The only time people are broken apart is when it gets past the basics. Once we get into partner drills, sets, conditioning routines, etc... then newbies are separated off.

    Otherwise, everybody in the pool...
     
  15. chaos1551

    chaos1551 Blue Belt

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    I love the way my school is set up:

    After the looky loo introduction (a few short private classes) we pay for private lessons, typically one half-hour lesson per week.

    When the instructor feels any one of us is ready, he will invite us to group lessons held two nights of the week. We can go to both or none. In my case (which I feel is typical) I was invited to these groups pretty much right after looky loo. Private lessons continue and are staple.

    Again, when the instructor invites any one of us to sparring class (currently held one night of the week) we are allowed to join that group as well. This invitation is not as forthcoming, as the instructor doesn't want novice-caused injuries. For me, it took a several weeks. Private lessons continue.

    We are strongly encouraged to attend at least one group class per week (group or sparring). We are invited to attend all three group classes per week. Group classes, regardless of quantity attended, are included in the private lesson tuition.

    My instructor has a day job and likely barely covers school costs with tuition. I will be enrolled in my school for a very, very long time.
     
  16. searcher

    searcher Senior Master

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    Funny you should bring this aspect up. How many times do we let new students join and wish we had told them to hit the road. At the Kenpo school I train at, the instructor makes pospective students pass several non-physical obstacles before a student can come and join the class.Just something for us all to ponder.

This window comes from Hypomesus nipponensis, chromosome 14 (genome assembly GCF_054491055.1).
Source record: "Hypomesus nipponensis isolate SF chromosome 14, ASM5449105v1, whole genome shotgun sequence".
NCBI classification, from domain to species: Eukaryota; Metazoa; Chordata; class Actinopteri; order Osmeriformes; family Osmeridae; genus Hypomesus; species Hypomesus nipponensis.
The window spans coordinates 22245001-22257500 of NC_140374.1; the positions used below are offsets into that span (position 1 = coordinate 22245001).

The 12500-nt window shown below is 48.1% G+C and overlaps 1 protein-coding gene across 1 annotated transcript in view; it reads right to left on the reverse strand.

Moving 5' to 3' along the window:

17. clfsean

    clfsean Senior Master

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    I've thought about that before as well. I let the training take care of that. I'll give a couple of weeks to "feel them out" so to speak. Then I'll actually begin to train them.

    The choices are man up or move on. It's up to them but I give them no encouragement either way.

    Still even after that, the training will motivate them to move on & suffer through to become "better" all the way around or will motorvate them out the door.
     
  18. searcher

    searcher Senior Master

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    I think the feeling them out in the old days was all of the crazy hard manual labor that many had to undergo, before they were allowed to train.

    Maybe we should go back to that.
     
  19. chaos1551

    chaos1551 Blue Belt

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    Oh, yeah. That reminds me. I was also given a memory test (by an assistant) before my instructor even spoke with me. Makes it seem like a long time ago.

    edit: Ironic I wouldn't remember a memory test.. even more ironic that I passed.
     
    Last edited: Apr 9, 2010
  20. Guardian

    Guardian Black Belt

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    We use to have one of us who had been with the group the longest go off to the side and basically give a couple of hours of private beginner type instruction classes and go over what we were all about at the same time so they would get a good basis for what they were getting into. Then our instructor would take some time go over the basics with them also.123